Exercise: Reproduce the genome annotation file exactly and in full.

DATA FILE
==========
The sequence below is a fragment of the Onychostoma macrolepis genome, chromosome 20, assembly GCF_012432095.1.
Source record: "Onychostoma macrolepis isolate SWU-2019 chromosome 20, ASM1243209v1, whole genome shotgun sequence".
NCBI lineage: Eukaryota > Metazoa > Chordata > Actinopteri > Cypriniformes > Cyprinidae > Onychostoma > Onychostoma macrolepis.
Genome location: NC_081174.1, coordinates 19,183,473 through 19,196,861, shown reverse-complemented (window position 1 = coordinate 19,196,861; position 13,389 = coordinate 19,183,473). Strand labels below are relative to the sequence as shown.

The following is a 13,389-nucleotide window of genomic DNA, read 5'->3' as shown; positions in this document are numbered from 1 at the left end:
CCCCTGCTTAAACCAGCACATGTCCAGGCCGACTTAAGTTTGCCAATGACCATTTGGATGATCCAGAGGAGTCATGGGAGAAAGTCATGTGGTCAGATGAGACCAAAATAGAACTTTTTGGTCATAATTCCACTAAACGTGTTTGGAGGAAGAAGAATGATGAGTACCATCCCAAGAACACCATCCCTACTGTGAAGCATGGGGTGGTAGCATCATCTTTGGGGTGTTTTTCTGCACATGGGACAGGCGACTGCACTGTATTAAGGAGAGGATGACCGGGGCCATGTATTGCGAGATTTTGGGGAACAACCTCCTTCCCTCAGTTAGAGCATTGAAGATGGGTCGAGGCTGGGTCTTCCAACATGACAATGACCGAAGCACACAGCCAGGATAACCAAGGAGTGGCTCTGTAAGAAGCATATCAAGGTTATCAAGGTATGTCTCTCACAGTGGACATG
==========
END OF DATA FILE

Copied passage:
The sequence below is a fragment of the Onychostoma macrolepis genome, chromosome 20, assembly GCF_012432095.1.
Source record: "Onychostoma macrolepis isolate SWU-2019 chromosome 20, ASM1243209v1, whole genome shotgun sequence".
NCBI lineage: Eukaryota > Metazoa > Chordata > Actinopteri > Cypriniformes > Cyprinidae > Onychostoma > Onychostoma macrolepis.
Genome location: NC_081174.1, coordinates 19,183,473 through 19,196,861, shown reverse-complemented (window position 1 = coordinate 19,196,861; position 13,389 = coordinate 19,183,473). Strand labels below are relative to the sequence as shown.

The following is a 13,389-nucleotide window of genomic DNA, read 5'->3' as shown; positions in this document are numbered from 1 at the left end:
CCCCTGCTTAAACCAGCACATGTCCAGGCCGACTTAAGTTTGCCAATGACCATTTGGATGATCCAGAGGAGTCATGGGAGAAAGTCATGTGGTCAGATGAGACCAAAATAGAACTTTTTGGTCATAATTCCACTAAACGTGTTTGGAGGAAGAAGAATGATGAGTACCATCCCAAGAACACCATCCCTACTGTGAAGCATGGGGTGGTAGCATCATCTTTGGGGTGTTTTTCTGCACATGGGACAGGCGACTGCACTGTATTAAGGAGAGGATGACCGGGGCCATGTATTGCGAGATTTTGGGGAACAACCTCCTTCCCTCAGTTAGAGCATTGAAGATGGGTCGAGGCTGGGTCTTCCAACATGACAATGACCGAAGCACACAGCCAGGATAACCAAGGAGTGGCTCTGTAAGAAGCATATCAAGGTTATCAAGGTATGTCTCTCACAGTGGACATG